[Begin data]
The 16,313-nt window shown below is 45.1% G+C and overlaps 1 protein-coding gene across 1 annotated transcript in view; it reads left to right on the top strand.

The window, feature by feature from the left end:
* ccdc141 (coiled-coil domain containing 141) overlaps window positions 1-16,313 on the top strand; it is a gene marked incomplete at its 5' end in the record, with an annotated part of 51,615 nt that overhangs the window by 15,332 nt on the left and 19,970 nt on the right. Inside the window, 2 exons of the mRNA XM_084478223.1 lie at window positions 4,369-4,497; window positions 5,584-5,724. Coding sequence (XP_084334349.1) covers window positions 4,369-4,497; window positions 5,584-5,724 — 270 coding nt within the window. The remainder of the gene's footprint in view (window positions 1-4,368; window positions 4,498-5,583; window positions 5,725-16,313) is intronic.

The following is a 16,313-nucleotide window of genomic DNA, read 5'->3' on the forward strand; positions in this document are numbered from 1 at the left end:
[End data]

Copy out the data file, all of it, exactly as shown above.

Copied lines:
The 16,313-nt window shown below is 45.1% G+C and overlaps 1 protein-coding gene across 1 annotated transcript in view; it reads left to right on the top strand.

The window, feature by feature from the left end:
* ccdc141 (coiled-coil domain containing 141) overlaps window positions 1-16,313 on the top strand; it is a gene marked incomplete at its 5' end in the record, with an annotated part of 51,615 nt that overhangs the window by 15,332 nt on the left and 19,970 nt on the right. Inside the window, 2 exons of the mRNA XM_084478223.1 lie at window positions 4,369-4,497; window positions 5,584-5,724. Coding sequence (XP_084334349.1) covers window positions 4,369-4,497; window positions 5,584-5,724 — 270 coding nt within the window. The remainder of the gene's footprint in view (window positions 1-4,368; window positions 4,498-5,583; window positions 5,725-16,313) is intronic.

The following is a 16,313-nucleotide window of genomic DNA, read 5'->3' on the forward strand; positions in this document are numbered from 1 at the left end: